Able Flight Annual Benefit A Resounding Success

1940 Air Terminal Museum

1940 Air Terminal Museum

2015 party #1Over 100 supporters and sponsors of Able Flight joined eight returning pilots in Houston on May 29th to celebrate another year of success and to raise funds for new scholarships. The event was held in the historic 1940 Air Terminal Museum located on Houston’s Hobby Airport. Attending were Able Flight pilots Jessica Scharle,  Eric Ingram, Curtis Stanley, Jeremy Maddox, Jason Jernigan, Dennis Akins, Ryan Kelly, and Sean O’Donnell.

Also on hand were guests from sponsors Tempest, ForeFlight, and Shell Aviation; each was recognized at the event for their three-year commitment to funding scholarships. Other guests included Sebastian Heintz of Zenith Aircraft, Desiree Czaplinski of Aircraft Spruce, Ben Sclair of General Aviation News, and Julia Spicer and Steve Merritt from Able Flight’s Board of Directors.

Following time to mingle and explore the museum, guests were treated to dinner before a spirited auction in which all items were sold to benefit the scholarship program. Able Flight would like to thank the following for their generous gifts for the auction:  Mimi Stewart, Shell Aviation, Patty Wagstaff, Kevin and Angie Tipton, Landmark Aviation, Sennheiser, ForeFlight, Sam Lyons Studios, mypilotstore.com,  Jim Benton of Houston, Dynon,  Abingdon Co., Aircraft Spruce,  and Gulf Coast Avionics.  The Paul Thorn Band performed after the auction, bringing the special evening to a close.

The benefit was fully sponsored by Sennheiser USA, Landmark Aviation, and Universal Weather & Aviation, so that all proceeds from the auction and donations could go directly to the scholarship program. Auction proceeds and donations set a record of just over $50,000. Our thanks to everyone who made our 2015 benefit such a success.

The Amazing Story Of Randy Green

Randy Green in cockpit of twin

Randy Green

In April, Randy Green passed a check ride to earn his Air Transport Rating, the highest level a pilot can achieve. And though it’s a select group of those who have reached this status, it’s not rare. Except for a man born without hands or feet.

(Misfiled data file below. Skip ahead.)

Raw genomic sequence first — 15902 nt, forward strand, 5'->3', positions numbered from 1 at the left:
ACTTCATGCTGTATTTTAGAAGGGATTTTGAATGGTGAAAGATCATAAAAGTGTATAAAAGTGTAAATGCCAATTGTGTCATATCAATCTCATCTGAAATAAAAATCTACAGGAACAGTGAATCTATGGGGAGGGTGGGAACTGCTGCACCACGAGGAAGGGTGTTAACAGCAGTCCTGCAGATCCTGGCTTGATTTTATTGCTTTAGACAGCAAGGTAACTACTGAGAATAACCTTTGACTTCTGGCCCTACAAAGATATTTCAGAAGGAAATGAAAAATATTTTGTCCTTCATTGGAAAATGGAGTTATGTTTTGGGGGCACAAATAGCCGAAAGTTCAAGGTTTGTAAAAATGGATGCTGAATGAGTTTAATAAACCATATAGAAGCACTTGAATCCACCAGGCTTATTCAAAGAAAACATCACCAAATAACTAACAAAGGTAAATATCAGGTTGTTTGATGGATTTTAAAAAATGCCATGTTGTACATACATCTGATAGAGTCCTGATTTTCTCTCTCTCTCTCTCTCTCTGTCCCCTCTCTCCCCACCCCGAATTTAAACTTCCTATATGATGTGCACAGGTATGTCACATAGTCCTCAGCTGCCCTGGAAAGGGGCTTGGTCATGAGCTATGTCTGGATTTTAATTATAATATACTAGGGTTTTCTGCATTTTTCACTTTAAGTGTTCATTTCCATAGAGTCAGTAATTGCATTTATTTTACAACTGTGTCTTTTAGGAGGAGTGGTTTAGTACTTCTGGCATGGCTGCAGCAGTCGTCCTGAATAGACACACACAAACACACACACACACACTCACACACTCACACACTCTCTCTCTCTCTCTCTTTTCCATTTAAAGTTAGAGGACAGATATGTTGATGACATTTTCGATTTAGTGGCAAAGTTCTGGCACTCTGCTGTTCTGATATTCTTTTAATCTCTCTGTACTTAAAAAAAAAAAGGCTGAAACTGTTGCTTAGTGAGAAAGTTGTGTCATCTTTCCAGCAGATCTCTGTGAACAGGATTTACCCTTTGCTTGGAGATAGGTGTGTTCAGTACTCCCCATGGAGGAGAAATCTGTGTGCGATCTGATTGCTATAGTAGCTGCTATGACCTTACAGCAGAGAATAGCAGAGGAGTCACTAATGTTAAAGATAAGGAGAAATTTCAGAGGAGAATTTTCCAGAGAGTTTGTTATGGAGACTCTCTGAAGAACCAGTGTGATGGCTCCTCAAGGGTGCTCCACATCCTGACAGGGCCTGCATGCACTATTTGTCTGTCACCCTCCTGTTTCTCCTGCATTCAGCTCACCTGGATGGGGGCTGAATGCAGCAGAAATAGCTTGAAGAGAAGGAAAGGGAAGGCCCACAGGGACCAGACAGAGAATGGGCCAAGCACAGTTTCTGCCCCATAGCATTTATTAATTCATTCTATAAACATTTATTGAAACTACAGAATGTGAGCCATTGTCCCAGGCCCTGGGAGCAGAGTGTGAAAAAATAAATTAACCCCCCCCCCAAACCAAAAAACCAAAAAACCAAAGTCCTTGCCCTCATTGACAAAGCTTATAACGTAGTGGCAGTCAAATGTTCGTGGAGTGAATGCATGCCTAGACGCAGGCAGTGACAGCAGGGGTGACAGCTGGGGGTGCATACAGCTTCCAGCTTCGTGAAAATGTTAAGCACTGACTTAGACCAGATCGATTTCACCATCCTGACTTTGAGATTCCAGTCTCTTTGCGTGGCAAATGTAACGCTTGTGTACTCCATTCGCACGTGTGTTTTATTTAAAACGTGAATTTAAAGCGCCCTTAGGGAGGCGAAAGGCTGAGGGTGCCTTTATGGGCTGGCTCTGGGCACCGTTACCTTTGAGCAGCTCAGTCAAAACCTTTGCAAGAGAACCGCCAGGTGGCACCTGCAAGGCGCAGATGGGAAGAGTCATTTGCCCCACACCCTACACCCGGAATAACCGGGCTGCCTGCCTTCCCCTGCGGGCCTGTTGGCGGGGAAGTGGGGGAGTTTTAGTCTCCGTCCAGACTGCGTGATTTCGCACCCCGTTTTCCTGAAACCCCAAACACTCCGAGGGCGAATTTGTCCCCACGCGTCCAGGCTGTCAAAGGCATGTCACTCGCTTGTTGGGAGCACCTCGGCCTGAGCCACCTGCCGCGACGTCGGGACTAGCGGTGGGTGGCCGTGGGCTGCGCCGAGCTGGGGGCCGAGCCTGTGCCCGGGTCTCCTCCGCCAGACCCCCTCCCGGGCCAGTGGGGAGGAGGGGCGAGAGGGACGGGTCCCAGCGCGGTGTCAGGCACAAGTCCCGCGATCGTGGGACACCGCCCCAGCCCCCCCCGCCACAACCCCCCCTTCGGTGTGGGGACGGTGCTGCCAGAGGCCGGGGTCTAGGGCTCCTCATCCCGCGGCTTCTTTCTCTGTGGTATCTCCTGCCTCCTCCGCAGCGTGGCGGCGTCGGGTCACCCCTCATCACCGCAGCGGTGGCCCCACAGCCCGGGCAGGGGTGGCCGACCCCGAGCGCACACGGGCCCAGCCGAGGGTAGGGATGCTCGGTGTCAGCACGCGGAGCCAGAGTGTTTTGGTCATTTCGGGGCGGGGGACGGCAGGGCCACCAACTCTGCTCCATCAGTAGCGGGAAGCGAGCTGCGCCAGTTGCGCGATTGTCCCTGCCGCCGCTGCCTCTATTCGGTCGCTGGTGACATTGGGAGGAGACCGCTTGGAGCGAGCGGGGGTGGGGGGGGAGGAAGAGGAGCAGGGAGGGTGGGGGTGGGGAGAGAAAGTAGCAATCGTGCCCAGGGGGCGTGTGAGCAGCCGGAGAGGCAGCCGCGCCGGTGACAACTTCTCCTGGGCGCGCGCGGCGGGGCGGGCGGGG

Randy’s remarkable aviation career began when his pilot father bought an Ercoupe so that his sons could learn to fly. He earned his Private certificate in 1994 and quickly followed with Instrument, Commercial and Flight Instructor ratings. In his first year of instructing he logged over 1000 hours teaching others to fly. Using no special prosthetic devices on his arms to help him manipulate the controls, he continued to add to his ratings becoming qualified to both fly and instruct in twin-engine aircraft. And of course,  to fly as a Commercial pilot, Randy needed a second class medical and several Statement of Demonstrated Ability (SODA) flights with the FAA to prove he could safely operate all controls on various airplanes.

From the beginning, Randy’s goal wasn’t to fly an airliner, he wanted to be a corporate pilot, and he followed his plan of building hours and ratings until he was a good candidate for a job transporting company executives and their customers.  But even with his accomplishments and obvious qualifications, he faced a multitude of challenges and denials until  landing that first job; when a company took a leap of faith that was well-rewarded. And when that business sold their plane, he soon found another job flying a Cessna 421 twin for a Missouri company. Randy Green with Cessna 421

Randy knew that to move up in business aviation he would need an ATP rating. Enter Able Flight. With his Able Flight Career Training Scholarship,  in late April of 2015 Randy Green completed training at a Texas flight school and passed yet another flight test, and has now accepted a new position flying for an Idaho-based business.  That means a move for Randy, his wife and two young children; a move they are willing to make to continue his dream of using his aviation career to provide for his family.

Randy’s story of success is a testament to a father who knew what his son was capable of , and to a son who believed in himself.  Congratulations to our newest Able Flight pilot, Randy Green.


Able Flight Pilot Featured on CBS This Morning

Ryan Kelly was serving in  the Army in Iraq when an IED took his right leg below the knee.  During his recovery at Walter Reed he was visited by a pilot who used a prosthetic leg, and that was all the inspiration he needed to use aviation to rebuild his life.

He is now a Medevac pilot  flying an air ambulance helicopter in Texas. And with his Able Flight  scholarships, he has become a fixed wing Private Pilot and will soon have his commercial and multi-engine ratings.  CBS Morning News profiled Ryan in a feature on Memorial Day, 2014. Watch his amazing story of returning from a catastrophic injury to working to save the lives of others.

Able Flight has now helped seven other wounded veterans like Ryan become pilots, and three more wounded or disabled veterans are in training right now. If you want to help Able Flight help others like Ryan, please donate to our scholarship fund.